many welcoming moments with his family,
however. Anton was a warmhearted,
caring, and loving person, and he never
mentioned his beliefs or his Bible again.
Two years later Anton was diagnosed
with cancer. Edward was very upset.
After a year filled with prayers and many
somber moments, Anton asked to see us
both. With a fading voice he asked us to
kneel in front of his bed. His weakening
eyes looked at me, and with a smile he
asked, “Will you marry min Jung [my
boy]?” Looking at Edward, I answered,
“Yes.” Anton’s face brightened with a
smile. He spoke a prayer filled with love
and blessings for Edward and me and for
our future life together. I felt the presence
of God. A few days later Anton died.
The following year Edward and I were
married. Soon after, however, he
informed me that the minister who had
married us would be visiting me each
week to discuss the Bible and Adventist
beliefs. We’re happily married; why can’t
they leave me alone? I wondered. I decided
to put a stop to this right from the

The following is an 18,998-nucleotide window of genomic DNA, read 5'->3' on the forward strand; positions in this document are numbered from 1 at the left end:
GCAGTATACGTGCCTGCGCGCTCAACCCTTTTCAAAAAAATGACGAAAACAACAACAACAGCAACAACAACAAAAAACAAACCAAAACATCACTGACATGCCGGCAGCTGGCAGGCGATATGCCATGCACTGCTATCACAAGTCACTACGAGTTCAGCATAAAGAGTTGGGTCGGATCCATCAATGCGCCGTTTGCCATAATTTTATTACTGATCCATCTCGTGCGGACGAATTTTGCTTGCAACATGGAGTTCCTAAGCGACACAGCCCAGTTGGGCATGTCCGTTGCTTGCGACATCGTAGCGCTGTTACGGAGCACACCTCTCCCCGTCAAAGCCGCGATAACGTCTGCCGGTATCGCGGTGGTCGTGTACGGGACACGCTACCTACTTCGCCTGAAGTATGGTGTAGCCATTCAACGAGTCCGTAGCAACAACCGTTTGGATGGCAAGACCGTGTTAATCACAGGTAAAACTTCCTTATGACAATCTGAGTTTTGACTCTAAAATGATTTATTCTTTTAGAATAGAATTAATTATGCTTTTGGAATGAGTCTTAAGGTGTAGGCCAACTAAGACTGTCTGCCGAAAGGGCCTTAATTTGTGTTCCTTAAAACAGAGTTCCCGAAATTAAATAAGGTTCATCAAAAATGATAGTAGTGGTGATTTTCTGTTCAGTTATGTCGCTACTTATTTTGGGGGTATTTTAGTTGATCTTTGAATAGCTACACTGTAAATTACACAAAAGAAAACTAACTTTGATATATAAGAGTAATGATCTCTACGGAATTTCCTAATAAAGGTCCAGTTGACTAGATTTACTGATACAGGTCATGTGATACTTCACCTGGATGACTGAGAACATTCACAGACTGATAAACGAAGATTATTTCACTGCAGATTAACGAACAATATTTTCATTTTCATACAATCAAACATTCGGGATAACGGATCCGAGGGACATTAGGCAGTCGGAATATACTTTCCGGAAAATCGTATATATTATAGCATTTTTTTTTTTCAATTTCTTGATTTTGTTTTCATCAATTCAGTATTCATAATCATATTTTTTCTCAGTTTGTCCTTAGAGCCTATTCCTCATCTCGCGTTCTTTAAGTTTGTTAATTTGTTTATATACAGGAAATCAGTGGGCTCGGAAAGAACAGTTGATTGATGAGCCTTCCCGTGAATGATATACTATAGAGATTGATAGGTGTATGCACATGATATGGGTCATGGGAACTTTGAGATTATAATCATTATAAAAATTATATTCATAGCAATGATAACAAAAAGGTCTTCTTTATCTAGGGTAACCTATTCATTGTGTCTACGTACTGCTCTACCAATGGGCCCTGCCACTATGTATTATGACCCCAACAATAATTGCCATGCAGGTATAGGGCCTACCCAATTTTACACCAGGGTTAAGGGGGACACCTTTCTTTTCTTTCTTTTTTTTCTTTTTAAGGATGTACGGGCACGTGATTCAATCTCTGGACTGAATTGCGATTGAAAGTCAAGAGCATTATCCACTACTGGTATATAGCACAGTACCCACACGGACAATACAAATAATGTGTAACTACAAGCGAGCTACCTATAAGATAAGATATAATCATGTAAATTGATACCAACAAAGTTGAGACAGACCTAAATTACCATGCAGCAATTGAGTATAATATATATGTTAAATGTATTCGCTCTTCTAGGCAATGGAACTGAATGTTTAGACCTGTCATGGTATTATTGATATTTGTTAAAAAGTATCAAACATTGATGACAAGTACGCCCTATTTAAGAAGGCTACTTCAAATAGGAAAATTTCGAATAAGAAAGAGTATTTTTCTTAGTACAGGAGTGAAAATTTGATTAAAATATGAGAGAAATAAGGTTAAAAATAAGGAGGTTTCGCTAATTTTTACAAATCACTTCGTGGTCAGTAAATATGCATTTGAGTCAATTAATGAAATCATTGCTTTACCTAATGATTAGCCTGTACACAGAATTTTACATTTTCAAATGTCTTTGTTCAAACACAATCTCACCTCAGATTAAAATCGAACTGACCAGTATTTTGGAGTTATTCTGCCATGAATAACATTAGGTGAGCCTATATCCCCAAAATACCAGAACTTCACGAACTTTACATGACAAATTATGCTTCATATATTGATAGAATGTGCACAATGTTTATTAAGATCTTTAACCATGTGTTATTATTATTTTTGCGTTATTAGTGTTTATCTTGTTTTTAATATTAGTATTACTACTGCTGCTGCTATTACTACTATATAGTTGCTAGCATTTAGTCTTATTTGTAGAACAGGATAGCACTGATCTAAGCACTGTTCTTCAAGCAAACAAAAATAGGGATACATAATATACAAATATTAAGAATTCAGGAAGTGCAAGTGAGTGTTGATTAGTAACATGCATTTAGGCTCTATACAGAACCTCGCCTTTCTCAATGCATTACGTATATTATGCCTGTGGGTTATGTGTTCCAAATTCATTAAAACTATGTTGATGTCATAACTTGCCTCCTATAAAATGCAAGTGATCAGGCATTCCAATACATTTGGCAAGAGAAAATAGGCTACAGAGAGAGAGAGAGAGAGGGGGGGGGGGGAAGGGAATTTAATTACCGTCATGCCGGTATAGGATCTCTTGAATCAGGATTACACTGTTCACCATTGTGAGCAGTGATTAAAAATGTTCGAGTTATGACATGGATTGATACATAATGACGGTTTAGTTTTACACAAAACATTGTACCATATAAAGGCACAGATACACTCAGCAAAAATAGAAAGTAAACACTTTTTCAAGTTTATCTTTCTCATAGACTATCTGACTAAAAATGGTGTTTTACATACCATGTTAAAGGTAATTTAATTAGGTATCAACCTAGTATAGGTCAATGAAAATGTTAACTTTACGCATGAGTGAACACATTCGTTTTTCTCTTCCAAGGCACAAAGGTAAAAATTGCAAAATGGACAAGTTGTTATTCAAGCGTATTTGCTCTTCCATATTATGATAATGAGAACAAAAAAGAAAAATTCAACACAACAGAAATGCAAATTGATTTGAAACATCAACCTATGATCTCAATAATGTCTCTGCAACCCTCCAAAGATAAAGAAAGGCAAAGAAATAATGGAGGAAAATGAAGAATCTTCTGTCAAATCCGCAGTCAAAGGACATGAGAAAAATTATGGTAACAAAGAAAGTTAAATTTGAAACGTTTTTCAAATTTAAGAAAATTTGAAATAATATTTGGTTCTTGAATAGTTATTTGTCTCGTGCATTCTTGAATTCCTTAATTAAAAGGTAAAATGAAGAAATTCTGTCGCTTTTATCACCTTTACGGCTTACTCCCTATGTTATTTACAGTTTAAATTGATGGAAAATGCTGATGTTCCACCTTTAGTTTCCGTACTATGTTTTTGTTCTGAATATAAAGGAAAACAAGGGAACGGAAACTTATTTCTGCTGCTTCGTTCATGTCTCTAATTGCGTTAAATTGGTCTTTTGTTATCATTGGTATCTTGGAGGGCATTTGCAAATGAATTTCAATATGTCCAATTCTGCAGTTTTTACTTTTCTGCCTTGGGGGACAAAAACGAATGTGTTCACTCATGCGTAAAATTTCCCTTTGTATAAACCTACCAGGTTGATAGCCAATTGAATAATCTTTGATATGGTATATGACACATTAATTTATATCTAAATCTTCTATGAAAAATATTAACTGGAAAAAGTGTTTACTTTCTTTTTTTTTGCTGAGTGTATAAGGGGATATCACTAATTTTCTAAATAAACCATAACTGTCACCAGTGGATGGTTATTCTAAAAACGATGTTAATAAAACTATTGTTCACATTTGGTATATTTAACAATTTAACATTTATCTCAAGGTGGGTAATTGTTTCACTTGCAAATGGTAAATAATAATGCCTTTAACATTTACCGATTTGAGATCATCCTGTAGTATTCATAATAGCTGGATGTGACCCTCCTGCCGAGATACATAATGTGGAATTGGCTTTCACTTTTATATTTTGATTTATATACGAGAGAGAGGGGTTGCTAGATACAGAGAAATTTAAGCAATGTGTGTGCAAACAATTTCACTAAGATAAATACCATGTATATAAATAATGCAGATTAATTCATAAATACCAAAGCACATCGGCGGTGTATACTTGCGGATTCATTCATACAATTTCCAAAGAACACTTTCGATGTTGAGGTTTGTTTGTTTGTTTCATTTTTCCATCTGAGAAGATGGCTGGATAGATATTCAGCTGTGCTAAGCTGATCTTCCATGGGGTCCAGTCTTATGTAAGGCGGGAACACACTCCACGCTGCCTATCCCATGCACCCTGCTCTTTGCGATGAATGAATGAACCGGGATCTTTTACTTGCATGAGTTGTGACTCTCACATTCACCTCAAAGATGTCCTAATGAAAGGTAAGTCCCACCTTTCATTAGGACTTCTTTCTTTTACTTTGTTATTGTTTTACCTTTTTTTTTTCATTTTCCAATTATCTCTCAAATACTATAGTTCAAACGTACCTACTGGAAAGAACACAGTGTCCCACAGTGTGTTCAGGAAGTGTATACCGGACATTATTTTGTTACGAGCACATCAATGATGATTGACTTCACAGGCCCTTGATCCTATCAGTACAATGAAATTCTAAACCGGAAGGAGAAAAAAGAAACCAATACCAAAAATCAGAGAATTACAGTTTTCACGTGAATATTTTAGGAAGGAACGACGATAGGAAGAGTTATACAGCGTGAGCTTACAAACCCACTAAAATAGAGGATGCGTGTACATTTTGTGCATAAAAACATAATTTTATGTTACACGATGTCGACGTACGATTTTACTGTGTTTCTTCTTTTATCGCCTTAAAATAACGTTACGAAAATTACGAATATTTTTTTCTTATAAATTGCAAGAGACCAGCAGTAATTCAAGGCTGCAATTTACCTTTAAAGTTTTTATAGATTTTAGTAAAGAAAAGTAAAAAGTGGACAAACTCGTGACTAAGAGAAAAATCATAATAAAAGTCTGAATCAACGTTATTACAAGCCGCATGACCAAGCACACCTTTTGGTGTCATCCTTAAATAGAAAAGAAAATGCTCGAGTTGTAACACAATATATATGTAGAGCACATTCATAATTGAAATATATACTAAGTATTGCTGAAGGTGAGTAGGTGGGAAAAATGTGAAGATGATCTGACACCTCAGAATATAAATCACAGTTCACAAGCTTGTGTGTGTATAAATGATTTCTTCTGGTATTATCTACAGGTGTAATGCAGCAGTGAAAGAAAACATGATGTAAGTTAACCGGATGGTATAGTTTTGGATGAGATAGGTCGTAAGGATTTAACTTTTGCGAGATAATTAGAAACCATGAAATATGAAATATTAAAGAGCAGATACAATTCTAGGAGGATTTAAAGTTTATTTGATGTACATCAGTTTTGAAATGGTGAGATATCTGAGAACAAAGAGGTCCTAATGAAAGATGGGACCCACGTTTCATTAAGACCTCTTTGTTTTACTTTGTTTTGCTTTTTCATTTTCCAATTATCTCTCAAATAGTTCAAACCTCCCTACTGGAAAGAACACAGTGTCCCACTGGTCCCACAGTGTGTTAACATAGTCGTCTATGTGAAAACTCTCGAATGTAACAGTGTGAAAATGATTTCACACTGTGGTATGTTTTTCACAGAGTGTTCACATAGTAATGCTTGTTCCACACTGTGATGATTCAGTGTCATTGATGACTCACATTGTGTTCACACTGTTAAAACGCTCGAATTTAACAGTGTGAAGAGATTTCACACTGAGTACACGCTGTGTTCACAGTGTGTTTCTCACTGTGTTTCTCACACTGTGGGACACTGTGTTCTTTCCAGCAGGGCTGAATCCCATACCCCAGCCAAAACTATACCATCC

beginning, so I borrowed a lot of jewelry
from friends and was wearing it
when the pastor knocked on my door.
The pastor appeared startled by my
appearance, but he came in, and I had
my first Bible study. We studied
together for two years. Eventually our
studies turned into discussions about
various events in the Bible, marriage,
children, family behaviors, diseases,
friendships, and the importance of
making Jesus the priority in our lives.
Finally, on March 26, 1960, I was baptized.
As I stepped out of the water,
three trumpeters played “Holy, Holy,
Holy,” my favorite hymn. I had never
felt so close to God. Bowing my head, I
thanked Jesus for accepting me and
becoming my best friend.
A Special Day
We celebrate many special days in our
lives—national holidays, birthdays,
anniversaries, and various other days
we deem important to us. Sadly, however,
we often forget the most important
day of all: that of our baptism.
I have now been a member of the Seventh-day
Adventist Church for more than
50 years and have held numerous church
positions of responsibility, but each year
on the anniversary of my baptism I
recommit myself to God and thank Him